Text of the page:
High school students' grades were strongly influenced by the grades… (Don Bartletti / Los Angeles…)
Researchers have some new advice for high school students who want to improve their grades: Become friends with academically oriented classmates.
It may sound obvious, but researchers went to considerable effort to prove it.
They surveyed all members of the junior class at Maine-Endwell High School in Endwell, N.Y., and asked students to rate each of their classmates as either a “best friend,” a “friend,” an “acquaintance” or someone they didn’t know. They got responses from 92% of students and used them to reconstruct the social networks among 158 11th-graders as of Jan. 11, 2011.
The research team also obtained the grade point averages for all 158 students in January 2011 and January 2012, so they could track how their academic performance changed over time. For the analysis, those GPAs were converted into class rankings. Then they compared the rankings of each student to those of their best friends, friends and acquaintances.
Sure enough, the researchers found a linear relationship between a student’s grades and the academic environment of their social network. If a student’s class ranking at the start of the study was higher than usual for her social network, it tended to fall over the course of the year. Conversely, if a student ranked below the rest of her group, her class ranking tended to rise.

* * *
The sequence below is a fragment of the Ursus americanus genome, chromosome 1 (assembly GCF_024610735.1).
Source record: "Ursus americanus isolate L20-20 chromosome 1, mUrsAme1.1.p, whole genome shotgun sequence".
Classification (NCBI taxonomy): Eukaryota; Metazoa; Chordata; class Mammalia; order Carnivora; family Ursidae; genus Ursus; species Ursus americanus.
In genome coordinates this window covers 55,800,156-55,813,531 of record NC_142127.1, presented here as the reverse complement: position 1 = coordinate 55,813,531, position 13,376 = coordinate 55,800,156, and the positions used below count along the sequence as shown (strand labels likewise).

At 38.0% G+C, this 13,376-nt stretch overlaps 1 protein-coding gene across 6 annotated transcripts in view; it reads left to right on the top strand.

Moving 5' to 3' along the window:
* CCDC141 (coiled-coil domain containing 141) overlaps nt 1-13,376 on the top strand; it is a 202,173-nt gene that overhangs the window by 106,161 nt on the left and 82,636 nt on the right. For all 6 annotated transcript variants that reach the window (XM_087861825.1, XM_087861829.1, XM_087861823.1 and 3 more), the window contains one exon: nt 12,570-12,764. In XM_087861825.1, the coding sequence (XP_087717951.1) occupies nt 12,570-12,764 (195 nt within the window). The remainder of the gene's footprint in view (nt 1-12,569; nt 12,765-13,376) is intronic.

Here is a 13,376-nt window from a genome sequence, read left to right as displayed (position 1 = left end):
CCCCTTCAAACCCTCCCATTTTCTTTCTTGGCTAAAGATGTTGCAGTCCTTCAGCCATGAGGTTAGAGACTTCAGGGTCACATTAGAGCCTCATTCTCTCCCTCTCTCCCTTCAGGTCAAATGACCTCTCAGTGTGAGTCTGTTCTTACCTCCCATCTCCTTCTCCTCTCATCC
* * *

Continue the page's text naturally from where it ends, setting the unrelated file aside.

The most significant influence appeared to be the grades of those labeled as “friends.” To explain this, the researchers hypothesized that the grades of “best friends” made little difference in the equation because they were probably very similar to start with. But the gaps between students and their “friends” were bigger, so there was more opportunity for influence.
The findings were published Wednesday in the journal PLOS ONE. The results are in line with other studies showing that happiness, obesity and other traits can spread through social networks.
Of note: Six of the study authors are students at Maine-Endwell high. The senior author is Hiroki Sayama, director of the Collective Dynamics of Complex Systems research group at Binghamton University in Binghamton, N.Y.
You can read the study online here.
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